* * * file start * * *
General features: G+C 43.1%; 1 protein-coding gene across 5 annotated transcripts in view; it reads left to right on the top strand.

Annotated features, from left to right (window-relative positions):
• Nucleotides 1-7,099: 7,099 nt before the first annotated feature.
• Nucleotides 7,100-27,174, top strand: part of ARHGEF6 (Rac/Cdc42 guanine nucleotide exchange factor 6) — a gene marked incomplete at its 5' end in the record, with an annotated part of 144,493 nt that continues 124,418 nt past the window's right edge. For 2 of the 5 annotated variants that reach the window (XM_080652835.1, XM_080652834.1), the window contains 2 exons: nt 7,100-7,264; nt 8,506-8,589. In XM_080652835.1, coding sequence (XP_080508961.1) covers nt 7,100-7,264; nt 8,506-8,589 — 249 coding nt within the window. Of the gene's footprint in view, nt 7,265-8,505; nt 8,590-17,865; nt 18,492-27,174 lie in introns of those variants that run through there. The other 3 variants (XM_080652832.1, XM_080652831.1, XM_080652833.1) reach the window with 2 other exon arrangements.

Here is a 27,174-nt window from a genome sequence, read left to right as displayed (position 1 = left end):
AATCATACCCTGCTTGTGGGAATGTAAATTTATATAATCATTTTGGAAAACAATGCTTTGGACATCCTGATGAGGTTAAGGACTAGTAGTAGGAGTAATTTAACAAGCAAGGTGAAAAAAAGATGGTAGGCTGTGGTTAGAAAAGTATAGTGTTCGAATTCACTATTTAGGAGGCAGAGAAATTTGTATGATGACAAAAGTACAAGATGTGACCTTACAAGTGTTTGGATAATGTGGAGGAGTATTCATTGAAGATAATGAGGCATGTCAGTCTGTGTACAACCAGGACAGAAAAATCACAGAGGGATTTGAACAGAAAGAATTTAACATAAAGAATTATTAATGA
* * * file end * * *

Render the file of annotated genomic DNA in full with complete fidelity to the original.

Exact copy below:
General features: G+C 43.1%; 1 protein-coding gene across 5 annotated transcripts in view; it reads left to right on the top strand.

Annotated features, from left to right (window-relative positions):
• Nucleotides 1-7,099: 7,099 nt before the first annotated feature.
• Nucleotides 7,100-27,174, top strand: part of ARHGEF6 (Rac/Cdc42 guanine nucleotide exchange factor 6) — a gene marked incomplete at its 5' end in the record, with an annotated part of 144,493 nt that continues 124,418 nt past the window's right edge. For 2 of the 5 annotated variants that reach the window (XM_080652835.1, XM_080652834.1), the window contains 2 exons: nt 7,100-7,264; nt 8,506-8,589. In XM_080652835.1, coding sequence (XP_080508961.1) covers nt 7,100-7,264; nt 8,506-8,589 — 249 coding nt within the window. Of the gene's footprint in view, nt 7,265-8,505; nt 8,590-17,865; nt 18,492-27,174 lie in introns of those variants that run through there. The other 3 variants (XM_080652832.1, XM_080652831.1, XM_080652833.1) reach the window with 2 other exon arrangements.

Here is a 27,174-nt window from a genome sequence, read left to right as displayed (position 1 = left end):
AATCATACCCTGCTTGTGGGAATGTAAATTTATATAATCATTTTGGAAAACAATGCTTTGGACATCCTGATGAGGTTAAGGACTAGTAGTAGGAGTAATTTAACAAGCAAGGTGAAAAAAAGATGGTAGGCTGTGGTTAGAAAAGTATAGTGTTCGAATTCACTATTTAGGAGGCAGAGAAATTTGTATGATGACAAAAGTACAAGATGTGACCTTACAAGTGTTTGGATAATGTGGAGGAGTATTCATTGAAGATAATGAGGCATGTCAGTCTGTGTACAACCAGGACAGAAAAATCACAGAGGGATTTGAACAGAAAGAATTTAACATAAAGAATTATTAATGA